Alex Len’s clock is ticking and now that he’s set to become an unrestricted free agent this offseason, and that Greg Monroe’s in town, he better turn things around any moment soon if he doesn’t want to wind up as one of the Plumlee brothers at best.
Len was a major beast during his Maryland College tenure, but he hasn’t been able to be as productive for a Phoenix Suns team that has given him a very long leash. Still, he’s got what it takes to be a very dominant big man, but with the league constantly leaning towards small ball, he’s got a crucial season ahead of him.
Back in the day, we all saw Noah Vonleh like a young and rough Chris Bosh that would become an elite scorer and rebounder in the league, but it’s looking more and more like we were all terribly mistaken with him and that he’s going to be just another bust.
Gladly for him, he’s getting over 20 minutes per game now with the shorthanded Portland Trail Blazers, so there’s still some hope for him. Thus, his career averages of 3.9 points and 4.5 rebounds on 44% from the floor and 29% from deep have been extremely poor so far.
It would be extremely unfair with Kyle Anderson if we blamed him for how little he’s shown so far through his career, as he’s been a “victim” of the San Antonio Spurs system, and even though he’s not getting enough playing time, he’s been quite productive in the Spurs kind of way.
“Slowmo” looked like a future star during his time in college but has struggled to find consistency due to the lack of touches he’s gotten on offense. Still, he looks like a very smart player, a committed defender and rebounder, posting averages of over 11 points, 3 dimes and 8 boards per 36 minutes so far.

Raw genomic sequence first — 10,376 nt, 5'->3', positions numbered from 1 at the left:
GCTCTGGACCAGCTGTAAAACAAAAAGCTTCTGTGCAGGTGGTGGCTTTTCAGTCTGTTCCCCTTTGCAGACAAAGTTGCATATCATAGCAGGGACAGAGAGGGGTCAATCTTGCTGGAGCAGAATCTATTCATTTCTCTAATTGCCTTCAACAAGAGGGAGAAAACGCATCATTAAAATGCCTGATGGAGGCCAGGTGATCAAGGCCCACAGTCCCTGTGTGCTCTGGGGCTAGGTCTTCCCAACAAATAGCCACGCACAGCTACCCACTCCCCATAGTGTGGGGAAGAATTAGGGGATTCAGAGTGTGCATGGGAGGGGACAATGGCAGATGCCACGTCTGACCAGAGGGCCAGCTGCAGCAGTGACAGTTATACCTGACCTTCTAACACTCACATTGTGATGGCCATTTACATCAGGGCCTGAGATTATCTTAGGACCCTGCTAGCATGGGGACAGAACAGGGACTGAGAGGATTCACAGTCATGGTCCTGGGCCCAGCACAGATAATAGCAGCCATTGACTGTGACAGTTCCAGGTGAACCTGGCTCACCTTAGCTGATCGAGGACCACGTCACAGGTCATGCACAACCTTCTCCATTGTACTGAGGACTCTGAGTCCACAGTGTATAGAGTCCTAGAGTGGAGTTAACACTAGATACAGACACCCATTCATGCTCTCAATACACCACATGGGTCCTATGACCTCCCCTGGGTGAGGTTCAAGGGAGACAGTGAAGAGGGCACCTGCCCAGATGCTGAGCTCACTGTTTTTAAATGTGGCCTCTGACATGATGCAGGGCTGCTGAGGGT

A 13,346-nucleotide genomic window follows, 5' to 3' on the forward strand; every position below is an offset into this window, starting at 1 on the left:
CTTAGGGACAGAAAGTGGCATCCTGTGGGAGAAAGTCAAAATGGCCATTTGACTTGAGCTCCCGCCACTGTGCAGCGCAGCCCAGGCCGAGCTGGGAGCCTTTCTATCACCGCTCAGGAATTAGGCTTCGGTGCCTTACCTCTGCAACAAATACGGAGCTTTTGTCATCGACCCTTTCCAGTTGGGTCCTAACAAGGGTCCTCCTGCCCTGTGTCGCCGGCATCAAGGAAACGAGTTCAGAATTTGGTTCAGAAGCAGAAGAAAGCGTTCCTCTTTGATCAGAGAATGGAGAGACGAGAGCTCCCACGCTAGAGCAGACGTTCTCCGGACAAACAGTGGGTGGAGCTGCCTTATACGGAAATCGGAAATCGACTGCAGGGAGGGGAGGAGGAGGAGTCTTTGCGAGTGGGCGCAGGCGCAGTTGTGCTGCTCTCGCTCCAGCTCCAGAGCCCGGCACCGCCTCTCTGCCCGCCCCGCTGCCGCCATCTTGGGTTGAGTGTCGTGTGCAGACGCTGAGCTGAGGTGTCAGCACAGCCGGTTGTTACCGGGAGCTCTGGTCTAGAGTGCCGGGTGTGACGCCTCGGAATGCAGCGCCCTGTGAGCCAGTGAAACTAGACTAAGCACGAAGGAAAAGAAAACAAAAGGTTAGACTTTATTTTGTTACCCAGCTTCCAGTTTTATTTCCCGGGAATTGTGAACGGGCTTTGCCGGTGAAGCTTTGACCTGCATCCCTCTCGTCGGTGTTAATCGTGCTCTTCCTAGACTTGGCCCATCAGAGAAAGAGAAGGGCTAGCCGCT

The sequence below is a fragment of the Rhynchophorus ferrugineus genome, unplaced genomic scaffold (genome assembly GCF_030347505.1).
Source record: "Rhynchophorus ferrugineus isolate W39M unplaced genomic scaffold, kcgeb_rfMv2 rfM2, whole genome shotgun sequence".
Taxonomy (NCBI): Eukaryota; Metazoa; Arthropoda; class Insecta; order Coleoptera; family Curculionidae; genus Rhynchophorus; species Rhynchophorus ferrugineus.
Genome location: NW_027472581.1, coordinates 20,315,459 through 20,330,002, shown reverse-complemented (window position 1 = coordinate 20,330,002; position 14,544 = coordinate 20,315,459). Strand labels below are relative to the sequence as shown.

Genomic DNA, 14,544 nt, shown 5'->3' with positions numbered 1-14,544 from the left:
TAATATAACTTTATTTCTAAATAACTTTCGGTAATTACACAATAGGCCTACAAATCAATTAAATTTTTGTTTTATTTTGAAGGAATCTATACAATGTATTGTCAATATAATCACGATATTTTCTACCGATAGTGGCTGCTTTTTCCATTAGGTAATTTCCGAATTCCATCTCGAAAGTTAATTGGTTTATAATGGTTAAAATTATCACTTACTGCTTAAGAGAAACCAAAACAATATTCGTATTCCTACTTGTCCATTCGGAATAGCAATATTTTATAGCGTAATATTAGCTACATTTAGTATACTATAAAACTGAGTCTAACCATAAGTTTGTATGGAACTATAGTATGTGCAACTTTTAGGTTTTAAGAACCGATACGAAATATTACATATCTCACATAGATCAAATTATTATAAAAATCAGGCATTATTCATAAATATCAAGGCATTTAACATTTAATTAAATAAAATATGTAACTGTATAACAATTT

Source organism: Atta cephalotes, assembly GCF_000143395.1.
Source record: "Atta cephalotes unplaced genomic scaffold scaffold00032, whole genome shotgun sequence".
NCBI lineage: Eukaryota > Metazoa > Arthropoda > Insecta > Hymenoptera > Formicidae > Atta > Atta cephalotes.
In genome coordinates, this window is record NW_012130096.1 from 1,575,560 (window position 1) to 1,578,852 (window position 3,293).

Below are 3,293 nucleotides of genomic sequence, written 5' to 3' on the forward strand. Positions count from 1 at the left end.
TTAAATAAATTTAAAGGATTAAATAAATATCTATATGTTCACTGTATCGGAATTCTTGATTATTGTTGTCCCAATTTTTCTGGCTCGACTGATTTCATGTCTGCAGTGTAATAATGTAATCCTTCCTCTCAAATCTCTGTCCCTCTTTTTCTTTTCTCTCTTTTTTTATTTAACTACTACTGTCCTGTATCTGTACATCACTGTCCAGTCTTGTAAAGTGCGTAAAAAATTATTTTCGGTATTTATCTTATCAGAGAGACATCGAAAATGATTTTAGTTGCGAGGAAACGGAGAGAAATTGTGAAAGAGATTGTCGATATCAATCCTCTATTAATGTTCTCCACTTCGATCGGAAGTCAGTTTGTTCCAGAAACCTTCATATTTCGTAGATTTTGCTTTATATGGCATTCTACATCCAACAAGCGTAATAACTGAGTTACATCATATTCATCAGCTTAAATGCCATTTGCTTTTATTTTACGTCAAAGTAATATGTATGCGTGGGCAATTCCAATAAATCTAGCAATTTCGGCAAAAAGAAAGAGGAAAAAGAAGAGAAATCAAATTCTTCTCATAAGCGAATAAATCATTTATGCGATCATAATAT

Buddy Hield has to be one of the major busts we’ve seen in the last couple of years, as we all thought of him as a young James Harden during his college stint and hasn’t even been able to hold onto his starting spot in a struggling Sacramento Kings team.
Hield has been streaky at best and even though he’s shown some glances of a great scoring talent and vast offensive repertoire, he’s been mightily inconsistent and a complete mess on the defensive end of the floor, averaging roughly 11 points per game despite being one of the most hyped prospects of the last couple of years.
Dion Waiters is his own enemy, and when he’s more focused playing than talking, he’s one of the most fierce scorers you’ll find in the hardwood, being even called “Kobe Wade” during his early years out of the high ceiling the shooting guard had.
Now, he’s the Miami Heat’s third scoring option behind Goran Dragic and Hassan Whiteside, and he’s got the kind of skillset to carry a load of an offense by himself. Still, until he improves his shot selection and overall decision making, he’s going to be stucked as an average 15 point per game scorer.
Even though Jason Kidd has recently trusted him with the starting center spot and he’s clearly ahead of John Henson in the rotation, the lack of playing time Thon Maker has gotten so far (averaging roughly 18 minutes per night) have really taken a toll in what we all expected out of him.
Still, his skillset make him an elite young center for modern NBA, being long, athletic, a good defender and even having range. Nonetheless, his averages per 36 minutes hasn’t been much impressive, posting the average of just over 7 boards and 12 points per game with 1.6 blocks.